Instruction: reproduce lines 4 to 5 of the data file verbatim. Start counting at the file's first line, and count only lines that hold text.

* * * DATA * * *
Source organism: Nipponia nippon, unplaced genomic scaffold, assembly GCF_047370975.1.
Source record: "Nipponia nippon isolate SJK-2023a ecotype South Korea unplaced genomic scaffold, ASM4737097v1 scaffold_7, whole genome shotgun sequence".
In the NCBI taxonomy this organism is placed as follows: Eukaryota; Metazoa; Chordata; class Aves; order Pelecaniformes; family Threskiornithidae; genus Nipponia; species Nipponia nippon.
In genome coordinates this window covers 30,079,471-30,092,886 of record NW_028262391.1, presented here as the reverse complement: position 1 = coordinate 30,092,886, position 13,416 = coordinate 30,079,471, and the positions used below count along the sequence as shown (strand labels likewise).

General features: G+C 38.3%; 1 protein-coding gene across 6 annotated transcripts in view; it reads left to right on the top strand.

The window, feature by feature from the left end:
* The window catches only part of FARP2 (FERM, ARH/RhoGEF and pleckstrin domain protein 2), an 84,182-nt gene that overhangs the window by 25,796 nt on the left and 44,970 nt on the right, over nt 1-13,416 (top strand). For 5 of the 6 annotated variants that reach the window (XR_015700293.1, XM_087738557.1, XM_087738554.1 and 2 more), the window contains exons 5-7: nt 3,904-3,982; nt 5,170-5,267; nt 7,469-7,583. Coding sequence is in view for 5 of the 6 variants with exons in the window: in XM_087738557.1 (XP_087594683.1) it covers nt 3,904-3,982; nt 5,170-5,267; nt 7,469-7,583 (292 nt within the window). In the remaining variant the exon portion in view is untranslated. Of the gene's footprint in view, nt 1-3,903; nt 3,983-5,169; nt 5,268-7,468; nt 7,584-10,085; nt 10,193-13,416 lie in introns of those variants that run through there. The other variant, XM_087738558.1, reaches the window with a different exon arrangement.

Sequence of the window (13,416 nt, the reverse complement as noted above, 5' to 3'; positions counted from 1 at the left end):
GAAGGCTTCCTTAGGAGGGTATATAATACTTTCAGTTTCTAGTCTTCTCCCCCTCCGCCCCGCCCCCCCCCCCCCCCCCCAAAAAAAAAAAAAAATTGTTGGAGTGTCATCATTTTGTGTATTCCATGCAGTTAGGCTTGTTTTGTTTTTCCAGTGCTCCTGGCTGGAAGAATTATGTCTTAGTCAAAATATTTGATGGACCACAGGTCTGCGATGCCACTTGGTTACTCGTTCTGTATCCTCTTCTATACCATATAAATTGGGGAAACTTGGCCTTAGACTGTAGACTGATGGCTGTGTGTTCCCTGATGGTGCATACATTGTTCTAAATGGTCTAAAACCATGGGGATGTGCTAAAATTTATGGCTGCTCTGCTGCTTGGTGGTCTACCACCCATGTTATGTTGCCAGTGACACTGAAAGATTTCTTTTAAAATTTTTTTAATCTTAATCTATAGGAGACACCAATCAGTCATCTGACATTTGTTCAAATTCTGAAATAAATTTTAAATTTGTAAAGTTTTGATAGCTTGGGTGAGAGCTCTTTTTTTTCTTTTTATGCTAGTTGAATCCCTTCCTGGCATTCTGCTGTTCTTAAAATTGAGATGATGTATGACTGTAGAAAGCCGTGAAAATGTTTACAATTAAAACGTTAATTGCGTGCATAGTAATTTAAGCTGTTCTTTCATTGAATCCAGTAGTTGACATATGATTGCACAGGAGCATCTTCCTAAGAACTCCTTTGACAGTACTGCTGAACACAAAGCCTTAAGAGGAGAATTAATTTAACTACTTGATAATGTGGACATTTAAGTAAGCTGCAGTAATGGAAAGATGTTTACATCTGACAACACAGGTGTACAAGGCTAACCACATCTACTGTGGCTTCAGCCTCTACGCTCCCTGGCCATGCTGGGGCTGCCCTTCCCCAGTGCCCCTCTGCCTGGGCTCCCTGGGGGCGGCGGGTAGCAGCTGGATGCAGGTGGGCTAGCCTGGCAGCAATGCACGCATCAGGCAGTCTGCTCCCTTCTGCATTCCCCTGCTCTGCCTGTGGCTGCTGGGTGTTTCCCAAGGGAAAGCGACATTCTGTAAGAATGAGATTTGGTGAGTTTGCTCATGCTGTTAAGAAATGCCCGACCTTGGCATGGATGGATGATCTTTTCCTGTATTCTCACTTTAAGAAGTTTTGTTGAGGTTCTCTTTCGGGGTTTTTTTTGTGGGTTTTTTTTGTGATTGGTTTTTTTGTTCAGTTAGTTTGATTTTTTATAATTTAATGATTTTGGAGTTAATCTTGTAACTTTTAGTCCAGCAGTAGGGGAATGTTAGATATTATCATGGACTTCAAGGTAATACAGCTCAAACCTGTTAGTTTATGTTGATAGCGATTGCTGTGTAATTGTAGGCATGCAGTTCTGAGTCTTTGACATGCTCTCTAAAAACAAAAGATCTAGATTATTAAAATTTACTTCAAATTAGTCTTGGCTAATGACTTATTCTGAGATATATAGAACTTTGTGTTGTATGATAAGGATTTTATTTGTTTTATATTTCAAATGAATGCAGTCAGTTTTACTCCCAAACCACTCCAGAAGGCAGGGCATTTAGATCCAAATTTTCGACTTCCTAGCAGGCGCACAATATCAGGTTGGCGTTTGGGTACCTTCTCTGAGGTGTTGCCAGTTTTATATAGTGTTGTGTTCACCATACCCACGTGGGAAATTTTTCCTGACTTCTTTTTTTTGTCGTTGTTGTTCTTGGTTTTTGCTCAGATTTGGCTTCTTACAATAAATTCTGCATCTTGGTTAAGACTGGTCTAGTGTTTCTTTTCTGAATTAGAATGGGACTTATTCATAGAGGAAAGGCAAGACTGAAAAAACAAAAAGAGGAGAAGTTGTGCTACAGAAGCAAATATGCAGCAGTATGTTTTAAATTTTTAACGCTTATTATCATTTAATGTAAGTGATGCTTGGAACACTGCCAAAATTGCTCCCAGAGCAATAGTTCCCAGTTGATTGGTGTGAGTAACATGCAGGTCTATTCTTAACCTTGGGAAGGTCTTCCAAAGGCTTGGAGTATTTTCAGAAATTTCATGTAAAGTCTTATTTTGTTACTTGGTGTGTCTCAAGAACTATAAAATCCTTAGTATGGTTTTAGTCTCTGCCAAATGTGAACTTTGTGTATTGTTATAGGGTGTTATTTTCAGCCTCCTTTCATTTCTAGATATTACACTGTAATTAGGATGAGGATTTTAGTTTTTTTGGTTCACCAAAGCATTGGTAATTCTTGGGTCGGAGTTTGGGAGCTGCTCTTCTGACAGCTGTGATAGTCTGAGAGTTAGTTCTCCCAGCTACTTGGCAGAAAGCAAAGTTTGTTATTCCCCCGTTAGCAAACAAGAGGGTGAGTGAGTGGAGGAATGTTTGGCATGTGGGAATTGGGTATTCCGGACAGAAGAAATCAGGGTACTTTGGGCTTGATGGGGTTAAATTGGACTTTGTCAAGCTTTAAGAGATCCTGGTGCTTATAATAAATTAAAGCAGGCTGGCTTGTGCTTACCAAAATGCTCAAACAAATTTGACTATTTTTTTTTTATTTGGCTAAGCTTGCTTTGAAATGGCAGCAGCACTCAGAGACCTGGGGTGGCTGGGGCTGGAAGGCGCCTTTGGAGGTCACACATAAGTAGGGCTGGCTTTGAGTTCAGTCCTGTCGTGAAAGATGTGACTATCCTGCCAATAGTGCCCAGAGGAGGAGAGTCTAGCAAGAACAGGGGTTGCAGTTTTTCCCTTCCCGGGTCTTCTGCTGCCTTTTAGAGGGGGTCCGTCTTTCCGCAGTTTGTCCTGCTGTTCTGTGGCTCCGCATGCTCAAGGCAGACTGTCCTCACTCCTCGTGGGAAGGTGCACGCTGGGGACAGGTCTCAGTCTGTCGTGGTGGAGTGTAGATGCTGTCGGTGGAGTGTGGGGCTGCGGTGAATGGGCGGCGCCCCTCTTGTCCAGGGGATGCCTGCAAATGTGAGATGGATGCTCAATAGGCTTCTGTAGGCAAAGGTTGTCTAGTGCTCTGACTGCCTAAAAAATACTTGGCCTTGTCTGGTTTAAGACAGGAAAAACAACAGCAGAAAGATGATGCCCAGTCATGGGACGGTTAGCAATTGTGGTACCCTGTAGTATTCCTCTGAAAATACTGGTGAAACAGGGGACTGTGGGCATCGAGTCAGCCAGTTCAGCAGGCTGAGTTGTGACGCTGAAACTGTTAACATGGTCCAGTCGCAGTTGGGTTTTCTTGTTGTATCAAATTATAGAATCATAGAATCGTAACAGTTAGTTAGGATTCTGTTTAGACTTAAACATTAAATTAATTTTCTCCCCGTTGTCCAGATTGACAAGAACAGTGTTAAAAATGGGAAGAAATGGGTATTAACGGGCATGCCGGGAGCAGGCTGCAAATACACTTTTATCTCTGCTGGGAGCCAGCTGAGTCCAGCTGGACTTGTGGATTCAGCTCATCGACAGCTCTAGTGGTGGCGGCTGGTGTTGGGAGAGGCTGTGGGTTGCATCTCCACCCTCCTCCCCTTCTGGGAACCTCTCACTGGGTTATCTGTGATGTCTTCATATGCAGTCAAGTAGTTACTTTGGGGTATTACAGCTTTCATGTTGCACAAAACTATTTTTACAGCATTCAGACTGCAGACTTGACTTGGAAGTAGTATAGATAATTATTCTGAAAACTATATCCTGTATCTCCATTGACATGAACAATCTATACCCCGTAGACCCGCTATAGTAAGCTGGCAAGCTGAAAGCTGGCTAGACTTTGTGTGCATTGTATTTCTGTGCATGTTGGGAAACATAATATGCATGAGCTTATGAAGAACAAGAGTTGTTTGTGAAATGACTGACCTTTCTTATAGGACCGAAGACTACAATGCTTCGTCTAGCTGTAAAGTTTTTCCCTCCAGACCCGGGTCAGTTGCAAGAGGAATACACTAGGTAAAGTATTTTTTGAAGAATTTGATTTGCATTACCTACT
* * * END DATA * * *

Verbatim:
In genome coordinates this window covers 30,079,471-30,092,886 of record NW_028262391.1, presented here as the reverse complement: position 1 = coordinate 30,092,886, position 13,416 = coordinate 30,079,471, and the positions used below count along the sequence as shown (strand labels likewise).

General features: G+C 38.3%; 1 protein-coding gene across 6 annotated transcripts in view; it reads left to right on the top strand.